2.       Targeted recruitment involves specific outreach to people with disabilities. Although making general recruitment practices more accessible goes a long way towards building an inclusive hiring structure, individual employers are not always able to overcome existing barriers, for instance, when recruiting via externally sponsored job fairs that are not accessible. Therefore, targeted recruitment enables employers to reach and interview qualified people with disabilities. .  In turn, having accessible recruitment practices relative to hiring, materials, and communications helps to ensure that targeted recruitment will be successful not just in identifying qualified candidates, but by making sure there are no barriers to effective outreach and eventual employment.

 For more information see the Accessible Recruitment Checklist

Training:

Training plays a dual role in the creation of inclusive workplace culture. The first consideration involves the degree to which people with disabilities have equitable access to training sites, events, and materials. The second concern relates to the training of managers, particularly middle management, and human resources staff, to work effectively with all people, including those with disabilities.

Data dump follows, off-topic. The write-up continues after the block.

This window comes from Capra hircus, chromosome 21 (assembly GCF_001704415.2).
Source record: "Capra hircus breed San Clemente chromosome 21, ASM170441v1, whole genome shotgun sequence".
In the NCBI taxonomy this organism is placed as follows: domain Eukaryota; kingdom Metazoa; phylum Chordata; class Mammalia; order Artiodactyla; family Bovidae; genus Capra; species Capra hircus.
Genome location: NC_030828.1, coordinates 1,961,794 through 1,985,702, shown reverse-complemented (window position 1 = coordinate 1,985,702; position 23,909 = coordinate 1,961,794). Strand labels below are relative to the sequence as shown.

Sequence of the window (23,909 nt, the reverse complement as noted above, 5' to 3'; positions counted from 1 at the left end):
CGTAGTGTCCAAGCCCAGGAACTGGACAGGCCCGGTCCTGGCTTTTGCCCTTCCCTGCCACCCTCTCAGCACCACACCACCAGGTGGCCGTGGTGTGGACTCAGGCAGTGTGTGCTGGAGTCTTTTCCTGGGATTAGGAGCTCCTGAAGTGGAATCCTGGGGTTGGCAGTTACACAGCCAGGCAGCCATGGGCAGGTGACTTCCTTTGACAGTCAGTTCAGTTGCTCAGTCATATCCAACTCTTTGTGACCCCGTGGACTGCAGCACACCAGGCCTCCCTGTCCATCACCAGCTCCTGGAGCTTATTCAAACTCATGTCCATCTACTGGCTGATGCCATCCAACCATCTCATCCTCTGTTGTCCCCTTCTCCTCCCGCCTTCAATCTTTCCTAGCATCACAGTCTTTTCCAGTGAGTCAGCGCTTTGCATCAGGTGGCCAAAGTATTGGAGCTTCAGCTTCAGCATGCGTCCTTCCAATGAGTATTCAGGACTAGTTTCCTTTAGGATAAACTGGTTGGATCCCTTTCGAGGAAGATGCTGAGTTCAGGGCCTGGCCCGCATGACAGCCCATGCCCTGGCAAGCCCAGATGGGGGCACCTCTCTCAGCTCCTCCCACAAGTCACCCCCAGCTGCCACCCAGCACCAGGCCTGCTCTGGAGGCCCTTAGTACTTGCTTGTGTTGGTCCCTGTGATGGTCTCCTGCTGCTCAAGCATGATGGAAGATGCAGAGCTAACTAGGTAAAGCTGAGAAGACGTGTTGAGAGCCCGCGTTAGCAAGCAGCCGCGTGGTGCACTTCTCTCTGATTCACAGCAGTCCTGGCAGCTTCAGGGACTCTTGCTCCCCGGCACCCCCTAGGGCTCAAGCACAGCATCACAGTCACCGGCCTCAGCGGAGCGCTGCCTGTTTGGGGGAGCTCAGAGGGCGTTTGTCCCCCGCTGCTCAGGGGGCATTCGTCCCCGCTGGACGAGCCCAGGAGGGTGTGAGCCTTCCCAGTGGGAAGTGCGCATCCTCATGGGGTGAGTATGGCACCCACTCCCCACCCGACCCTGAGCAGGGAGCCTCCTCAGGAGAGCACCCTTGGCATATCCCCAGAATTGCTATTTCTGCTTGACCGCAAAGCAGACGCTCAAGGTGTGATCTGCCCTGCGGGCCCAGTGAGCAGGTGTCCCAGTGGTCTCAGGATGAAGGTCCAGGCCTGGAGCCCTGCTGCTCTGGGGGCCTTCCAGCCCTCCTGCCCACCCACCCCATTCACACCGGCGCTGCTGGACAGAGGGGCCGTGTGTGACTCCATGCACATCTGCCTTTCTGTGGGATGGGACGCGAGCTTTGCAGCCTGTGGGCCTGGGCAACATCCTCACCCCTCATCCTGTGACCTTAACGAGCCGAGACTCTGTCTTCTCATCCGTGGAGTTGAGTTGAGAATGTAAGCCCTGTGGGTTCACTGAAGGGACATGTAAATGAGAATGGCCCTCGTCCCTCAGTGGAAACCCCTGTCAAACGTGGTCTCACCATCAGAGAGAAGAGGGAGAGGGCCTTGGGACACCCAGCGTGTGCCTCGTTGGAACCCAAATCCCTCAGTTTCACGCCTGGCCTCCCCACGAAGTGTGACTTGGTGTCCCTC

Research indicates that workers with disabilities are comparatively less likely to feel that adequate training is available to them, or that existing training resources are accessible to them.  The consequences of inadequate training are substantial, in reducing job satisfaction, with corresponding negative consequences for productivity and retention.  In turn, companies favored by employees with disability make a concerted effort to create equitable and accessible training resources.  See the  Burton Blatt Institute (BBI) Accessible Training Checklist for use in designing training programs and resources.

Many states provide funding incentives to support workforce development. Employers may use these resources generally to develop enhanced training for all employees, and specifically to support the development of accessible programs. Information on securing funding for employee training is available through our Toolkit.